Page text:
Thursday, June 9, 2011

So you want to be an Interpreter

As I have worked as a professional translator and interpreter on and off for a number of years, I thought I would share some of the common tips and tricks of the trade as shared within the groups of translators and interpreters I have dealt with over the years.  This will be a kind of point form list but I'll expand on each.  Some of these may seem obvious but the number of clients and executive staff that don't know or comprehend some of this is a bit concerning.

* Translators and Interpreters are usually noticeably better going from language A->B than the other way around.  True fluency in two languages is very rare (to the point of understanding all the nuances/subtleties of both languages as a native speaker would)

* Interpretation in particular is very mentally exhausting.  Ideally, for every hour of interpretation, you should take a 10 minute break to clear your mind, though also ideally, no one meeting should be more than an hour despite them sometimes being significantly longer.

* Take a memo pad and jot down key words/points as they are said so you don't get everything jumbled or lost in your mind

* Make sure you stop the speaker every couple sentences or so.  The longer you wait between each translation/interpretation the harder it gets to keep it all straight and remember the details.

* Ask the speakers to speak up if you are having trouble hearing.  You need to be able to hear what is going on.

* In a first meeting, it is common for specific company/industry only terminology to pop up.  Odds are one side of the meeting will ask for clarification but you should pipe up and ask for clarification as soon as possible if nobody else asks for clarification first.

* On that note, make sure you clear up any ambiguous or hard to understand terminology or contents before you try to interpret them (and ask as soon as possible).  Never try to BS your way through something, as it will come back to bite you sooner or later.

* Jokes and humor don't translate well and it usually isn't worth your time or trouble to try and convey it to the other party.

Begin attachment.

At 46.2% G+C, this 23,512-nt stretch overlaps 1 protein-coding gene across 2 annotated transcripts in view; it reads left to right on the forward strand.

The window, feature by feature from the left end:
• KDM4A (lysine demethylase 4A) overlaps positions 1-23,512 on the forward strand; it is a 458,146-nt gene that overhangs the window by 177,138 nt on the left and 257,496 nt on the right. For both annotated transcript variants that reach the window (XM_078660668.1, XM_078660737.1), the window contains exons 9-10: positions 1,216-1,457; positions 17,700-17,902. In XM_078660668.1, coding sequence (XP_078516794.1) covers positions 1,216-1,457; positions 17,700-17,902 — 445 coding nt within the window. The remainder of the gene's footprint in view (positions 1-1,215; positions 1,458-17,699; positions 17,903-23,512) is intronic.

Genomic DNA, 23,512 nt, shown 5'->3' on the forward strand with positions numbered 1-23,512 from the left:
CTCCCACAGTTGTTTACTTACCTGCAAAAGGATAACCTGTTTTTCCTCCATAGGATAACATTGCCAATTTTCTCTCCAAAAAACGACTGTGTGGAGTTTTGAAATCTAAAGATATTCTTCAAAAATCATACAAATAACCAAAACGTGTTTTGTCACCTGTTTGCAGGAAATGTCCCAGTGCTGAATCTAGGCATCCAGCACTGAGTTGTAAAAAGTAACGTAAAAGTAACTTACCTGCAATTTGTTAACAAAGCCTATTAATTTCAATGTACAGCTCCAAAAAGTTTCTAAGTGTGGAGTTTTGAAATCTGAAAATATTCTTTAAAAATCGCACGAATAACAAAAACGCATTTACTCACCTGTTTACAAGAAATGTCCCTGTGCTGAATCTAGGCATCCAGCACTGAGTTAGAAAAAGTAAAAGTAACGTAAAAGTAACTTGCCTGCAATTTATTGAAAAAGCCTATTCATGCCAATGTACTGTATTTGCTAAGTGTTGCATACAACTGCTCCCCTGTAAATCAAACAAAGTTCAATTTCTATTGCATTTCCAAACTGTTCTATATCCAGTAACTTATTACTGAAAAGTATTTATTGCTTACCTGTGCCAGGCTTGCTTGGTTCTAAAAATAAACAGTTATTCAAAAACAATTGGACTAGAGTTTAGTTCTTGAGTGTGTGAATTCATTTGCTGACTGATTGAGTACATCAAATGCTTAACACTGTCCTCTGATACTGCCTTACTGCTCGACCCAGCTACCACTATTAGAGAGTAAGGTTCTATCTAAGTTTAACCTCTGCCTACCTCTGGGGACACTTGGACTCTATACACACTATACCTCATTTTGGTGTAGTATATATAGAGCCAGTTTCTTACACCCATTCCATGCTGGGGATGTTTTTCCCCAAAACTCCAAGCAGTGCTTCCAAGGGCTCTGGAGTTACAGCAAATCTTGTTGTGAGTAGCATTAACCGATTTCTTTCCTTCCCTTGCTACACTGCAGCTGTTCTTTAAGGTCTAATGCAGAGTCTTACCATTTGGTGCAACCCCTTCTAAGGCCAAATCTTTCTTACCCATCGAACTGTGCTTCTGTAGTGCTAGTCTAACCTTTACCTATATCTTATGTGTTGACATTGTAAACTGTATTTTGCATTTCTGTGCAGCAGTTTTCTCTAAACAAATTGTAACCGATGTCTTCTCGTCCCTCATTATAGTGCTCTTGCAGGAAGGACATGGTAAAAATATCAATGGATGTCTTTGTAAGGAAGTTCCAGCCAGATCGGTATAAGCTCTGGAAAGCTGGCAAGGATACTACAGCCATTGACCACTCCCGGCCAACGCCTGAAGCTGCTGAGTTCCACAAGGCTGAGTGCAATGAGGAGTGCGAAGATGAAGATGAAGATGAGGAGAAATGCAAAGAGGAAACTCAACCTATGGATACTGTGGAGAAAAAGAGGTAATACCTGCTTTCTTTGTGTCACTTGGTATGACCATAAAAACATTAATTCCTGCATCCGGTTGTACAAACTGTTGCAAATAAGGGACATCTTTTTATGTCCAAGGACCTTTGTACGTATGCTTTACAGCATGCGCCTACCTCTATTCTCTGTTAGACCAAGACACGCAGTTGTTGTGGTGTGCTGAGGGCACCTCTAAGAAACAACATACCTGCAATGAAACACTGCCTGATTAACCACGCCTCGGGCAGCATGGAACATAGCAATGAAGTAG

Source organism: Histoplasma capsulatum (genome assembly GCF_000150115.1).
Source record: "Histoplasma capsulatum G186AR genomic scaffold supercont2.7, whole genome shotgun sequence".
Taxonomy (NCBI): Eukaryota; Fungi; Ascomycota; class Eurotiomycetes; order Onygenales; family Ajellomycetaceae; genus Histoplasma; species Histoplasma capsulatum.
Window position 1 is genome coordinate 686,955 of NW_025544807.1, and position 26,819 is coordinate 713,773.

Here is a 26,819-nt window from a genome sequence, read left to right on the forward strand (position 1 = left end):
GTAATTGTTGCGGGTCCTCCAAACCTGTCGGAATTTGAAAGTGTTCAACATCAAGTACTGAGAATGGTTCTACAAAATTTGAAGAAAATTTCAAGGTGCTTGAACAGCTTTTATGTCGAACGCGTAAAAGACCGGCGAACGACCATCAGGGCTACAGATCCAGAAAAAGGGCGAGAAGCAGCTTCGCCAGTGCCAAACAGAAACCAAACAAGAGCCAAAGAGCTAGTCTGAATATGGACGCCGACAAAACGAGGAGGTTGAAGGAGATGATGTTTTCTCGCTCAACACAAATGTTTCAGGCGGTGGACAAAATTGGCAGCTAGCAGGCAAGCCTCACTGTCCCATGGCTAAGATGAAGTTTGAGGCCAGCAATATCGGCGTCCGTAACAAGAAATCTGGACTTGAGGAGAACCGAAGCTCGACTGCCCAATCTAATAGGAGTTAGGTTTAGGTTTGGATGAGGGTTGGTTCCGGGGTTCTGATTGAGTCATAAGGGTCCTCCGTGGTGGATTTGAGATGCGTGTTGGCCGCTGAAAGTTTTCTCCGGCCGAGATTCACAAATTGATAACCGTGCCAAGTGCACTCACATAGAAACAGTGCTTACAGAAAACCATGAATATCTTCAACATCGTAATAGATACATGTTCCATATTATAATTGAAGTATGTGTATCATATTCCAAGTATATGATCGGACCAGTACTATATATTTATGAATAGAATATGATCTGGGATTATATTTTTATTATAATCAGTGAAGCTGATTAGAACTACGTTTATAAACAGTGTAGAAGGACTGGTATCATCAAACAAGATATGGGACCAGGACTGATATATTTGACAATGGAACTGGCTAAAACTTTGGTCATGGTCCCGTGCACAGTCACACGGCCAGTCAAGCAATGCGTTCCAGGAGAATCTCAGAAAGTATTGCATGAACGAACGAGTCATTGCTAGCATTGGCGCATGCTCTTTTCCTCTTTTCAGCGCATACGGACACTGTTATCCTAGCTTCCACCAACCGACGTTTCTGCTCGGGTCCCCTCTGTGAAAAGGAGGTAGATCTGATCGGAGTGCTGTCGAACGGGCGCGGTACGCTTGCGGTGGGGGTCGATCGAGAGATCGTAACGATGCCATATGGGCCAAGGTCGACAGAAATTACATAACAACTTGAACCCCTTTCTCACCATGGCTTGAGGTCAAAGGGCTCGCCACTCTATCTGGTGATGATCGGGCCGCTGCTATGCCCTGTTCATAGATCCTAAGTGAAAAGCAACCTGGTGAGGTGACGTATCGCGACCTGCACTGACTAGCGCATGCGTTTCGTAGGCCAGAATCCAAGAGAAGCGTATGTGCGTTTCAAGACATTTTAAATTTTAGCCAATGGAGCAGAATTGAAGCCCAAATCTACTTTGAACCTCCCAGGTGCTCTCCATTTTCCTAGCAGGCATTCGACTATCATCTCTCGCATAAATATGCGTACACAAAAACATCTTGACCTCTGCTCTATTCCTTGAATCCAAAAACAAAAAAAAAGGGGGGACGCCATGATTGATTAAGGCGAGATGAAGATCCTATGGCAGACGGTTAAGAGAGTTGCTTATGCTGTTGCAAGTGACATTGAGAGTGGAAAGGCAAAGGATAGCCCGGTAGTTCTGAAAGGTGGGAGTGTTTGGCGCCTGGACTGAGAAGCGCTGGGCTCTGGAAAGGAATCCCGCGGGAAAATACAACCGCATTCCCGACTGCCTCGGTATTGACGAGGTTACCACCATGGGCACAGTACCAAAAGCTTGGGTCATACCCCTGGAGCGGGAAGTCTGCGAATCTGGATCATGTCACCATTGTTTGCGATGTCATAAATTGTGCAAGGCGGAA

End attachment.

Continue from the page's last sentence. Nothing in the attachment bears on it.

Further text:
* Do not try to add personal interpretation to something.  Keep things deadpan and have the other side clarify what they imply.

* However, if you belong to one side of the meeting (same company), feel free to subtly note to your side (perhaps during a break) anything that seems odd or out of place.  Don't try to make it an issue in the meeting in front of everyone since your job is just to interpret, not make management, financial or business decisions.

* Do not participate in insults if things go awry, keep things neutral or tone down the insult to the basic point behind the insult if you are being forced to interpret

* People make mistakes and nobody is perfect, don't sweat any minor mistakes and don't take criticism from one side or the other to heart, especially if it is the case where you are the only one there capable of decent interpretation between two languages.

* Have a drink of water with you.  Your throat will start to go dry, especially if it turns into a lengthy meeting.  Losing your voice after several long meetings in a week is not unheard of.

(and on translation)

* As a side note, an average translator can handle about 8 to 10 pages of translation a day of decent quality assuming 250 words a page.  If someone claims more than that, like 25, he/she is using machine translation aids and/or rushing the quality to the point of an error-filled inconsistent translation.  Also, consider the fact you will need to go back and proofread your work.  Don't let management schedule an impossible workload in a very short time, and remind them the translation will suffer the more the deadline is rushed.

1 comment:

  1. Translation is really hard, I'm only somewhat fluent in Spanish, and it gets difficult to translate in my head and respond, let alone explain what is going on to someone else.